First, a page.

I’ve already seen lots of excellent political science post-mortems on the election. John Sides has had a particularly good series of posts at Monkey Cage attempting to debunk various myths about what happened and why. Here are a few points along the same lines, from today’s CSDP roundtable on the election.
First, as always, much of the focus of commentators in the immediate aftermath of the election has been on the quality of the two candidates’ campaigns. The New York Times
made Obama’s campaign the lead, headlining their main morning-after analysis (by Adam Nagourney, Jim Rutenberg and Jeff Zeleny) “Near-Flawless Run Is Credited in Victory
”. On the other hand, my Princeton colleague Julian Zelizer put the focus on McCain in a Newsweek
piece headlined “Worst Campaign Ever
?”. (Julian may be this year’s winner of my quadrennial award for first use of the phrase “worst campaign ever”; I believe the last time there was no award was in 1976.)
Of course, it is very hard to know—or even how to know how we would know—which candidate ran a better campaign. Many decisions on both sides were significantly shaped by the fundamental contours of the election year. It seems well worth noting, however, that the result turned out very much as one would have expected based on political scientists’ early forecasts—and this despite Obama’s big fundraising advantage and the “fortuitous” timing of the financial meltdown, which focused voters’ attention even more single-mindedly on the economy than would otherwise have been the case.
There is certainly plenty of evidence in the exit polls suggesting that the election was primarily a referendum on the state of the country under President Bush. In the country as a whole and in several key swing states, half the voters thought national economic conditions were “poor,” and they went for Obama by 2-to-1 margins. A similar number strongly disapproved of Bush’s performance, and they went for Obama by even wider margins. With 90 to 95% of the votes he needed to be elected coming from people who strongly disapproved of the incumbent government, Obama didn’t have to win much support from the other half of the electorate (many of whom disapproved of Bush’s performance, but less strongly) in order to win.
Retrospective Voting in 2008 Exit Polls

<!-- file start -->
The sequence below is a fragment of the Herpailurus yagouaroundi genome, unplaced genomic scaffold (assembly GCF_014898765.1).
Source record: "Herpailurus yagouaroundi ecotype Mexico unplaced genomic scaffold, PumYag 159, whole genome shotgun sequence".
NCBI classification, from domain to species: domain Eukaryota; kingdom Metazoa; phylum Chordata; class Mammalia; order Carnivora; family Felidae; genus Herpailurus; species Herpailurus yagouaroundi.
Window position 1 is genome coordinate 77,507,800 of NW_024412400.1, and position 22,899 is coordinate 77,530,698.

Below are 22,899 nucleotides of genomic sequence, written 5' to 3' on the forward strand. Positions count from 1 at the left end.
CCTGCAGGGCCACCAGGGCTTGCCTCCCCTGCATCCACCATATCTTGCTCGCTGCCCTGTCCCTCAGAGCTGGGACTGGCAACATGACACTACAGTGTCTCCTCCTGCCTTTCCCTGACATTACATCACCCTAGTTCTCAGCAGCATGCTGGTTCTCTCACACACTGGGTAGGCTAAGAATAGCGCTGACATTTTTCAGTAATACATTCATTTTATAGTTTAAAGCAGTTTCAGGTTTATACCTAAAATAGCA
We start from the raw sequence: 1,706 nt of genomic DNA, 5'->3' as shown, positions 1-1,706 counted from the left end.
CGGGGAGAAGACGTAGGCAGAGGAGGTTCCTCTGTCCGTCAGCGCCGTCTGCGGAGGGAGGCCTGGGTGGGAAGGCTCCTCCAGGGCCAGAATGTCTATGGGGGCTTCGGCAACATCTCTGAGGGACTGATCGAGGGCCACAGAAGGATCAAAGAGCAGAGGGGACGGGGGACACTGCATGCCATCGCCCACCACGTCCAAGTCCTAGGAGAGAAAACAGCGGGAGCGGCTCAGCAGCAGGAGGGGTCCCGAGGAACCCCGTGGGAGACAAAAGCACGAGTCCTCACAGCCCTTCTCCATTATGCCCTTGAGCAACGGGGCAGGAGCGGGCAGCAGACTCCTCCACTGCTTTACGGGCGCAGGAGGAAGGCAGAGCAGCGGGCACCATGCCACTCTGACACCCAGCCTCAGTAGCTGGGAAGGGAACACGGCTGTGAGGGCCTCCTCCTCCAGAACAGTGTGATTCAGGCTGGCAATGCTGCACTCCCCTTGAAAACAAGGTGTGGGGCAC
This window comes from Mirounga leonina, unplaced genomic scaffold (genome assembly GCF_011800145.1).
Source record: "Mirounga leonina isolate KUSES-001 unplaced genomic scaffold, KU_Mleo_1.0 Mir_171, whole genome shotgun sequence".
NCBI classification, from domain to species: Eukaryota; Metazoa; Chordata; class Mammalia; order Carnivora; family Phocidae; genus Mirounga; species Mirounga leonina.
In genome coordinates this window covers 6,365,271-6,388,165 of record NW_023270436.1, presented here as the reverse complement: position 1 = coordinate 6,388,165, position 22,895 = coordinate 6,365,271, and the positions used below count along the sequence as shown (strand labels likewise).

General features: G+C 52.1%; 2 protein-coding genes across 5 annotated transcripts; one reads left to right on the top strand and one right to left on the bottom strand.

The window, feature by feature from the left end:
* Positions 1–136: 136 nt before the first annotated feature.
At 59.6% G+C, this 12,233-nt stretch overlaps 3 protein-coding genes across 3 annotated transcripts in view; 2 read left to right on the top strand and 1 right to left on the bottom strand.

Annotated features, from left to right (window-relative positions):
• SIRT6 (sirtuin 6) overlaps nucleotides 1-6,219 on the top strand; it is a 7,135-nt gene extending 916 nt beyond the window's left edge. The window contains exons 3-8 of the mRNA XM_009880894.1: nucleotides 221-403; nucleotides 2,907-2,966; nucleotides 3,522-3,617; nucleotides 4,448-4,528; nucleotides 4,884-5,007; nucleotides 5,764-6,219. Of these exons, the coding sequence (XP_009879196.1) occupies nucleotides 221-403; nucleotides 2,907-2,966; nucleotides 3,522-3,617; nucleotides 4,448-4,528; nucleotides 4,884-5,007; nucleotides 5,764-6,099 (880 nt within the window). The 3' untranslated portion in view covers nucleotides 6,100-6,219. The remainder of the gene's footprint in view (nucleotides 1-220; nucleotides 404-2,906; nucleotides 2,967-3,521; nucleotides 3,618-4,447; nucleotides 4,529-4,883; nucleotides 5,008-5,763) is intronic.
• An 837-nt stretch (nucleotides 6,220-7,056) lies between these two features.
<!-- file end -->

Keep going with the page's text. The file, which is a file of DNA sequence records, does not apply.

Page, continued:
National Economic Conditions Poor
Strongly Disapprove of Bush’s Performance
There has also been lots of talk about whether the election outcome marks a major shift in the standing of the parties and the nature of their supporting coalitions. The detailed presentation of election results in today’s New York Times
was headlined “In a Decisive Victory, Obama Reshapes the Electoral Map.” A piece by John Judis in The New Republic
is even bolder, announcing that “Obama’s Victory Marks a Radical Realignment in American Politics
”. This, too, is a common theme in commentary whenever either party wins an election by more than a few percentage points—and it, too, is often much-overblown.
In a brief pre-election post I suggested looking at the continuity of state-level election returns from 2004 to 2008 as a way to gauge whether this election produced any major political shifts. The simple answer turns out to be that, by this measure, nothing very unusual happened. The following table reports the slope, intercept, and standard error of the bivariate regression of 2008 popular vote margins on 2004 vote margins in the 50 states and DC. (Omitting DC, or Hawaii, which is a notable outlier, makes no real difference to the statistical results.)
Shifts in State-Level Voting Patterns
Continuity of Previous Partisan Pattern
In every respect, the results from 2008 look much like those from other recent presidential elections. The slope of the regression line is 1.00, which suggests that 100% of the existing partisan pattern of support from 2004 persisted in 2008. The intercept reflects a national swing of 9 points (remember, these are vote margins rather than vote shares)—only slightly larger than the average for elections since 1980. And the standard deviation of the regression (a measure of how much specific states departed in either direction from the national vote swing) was less than 6 points, again well within the normal range for recent elections.
For purposes of comparison, the table also shows the corresponding regression results from 1932, a genuine realigning election. In that year, one-third of the previous partisan pattern disappeared, the national swing in the popular vote margin was 29 points, and the standard deviation was 16 points—all vastly larger numbers than in 2008 or any other recent election. If 1932 was a realigning election, 2008 was one-third of a realignment—but then, most elections are.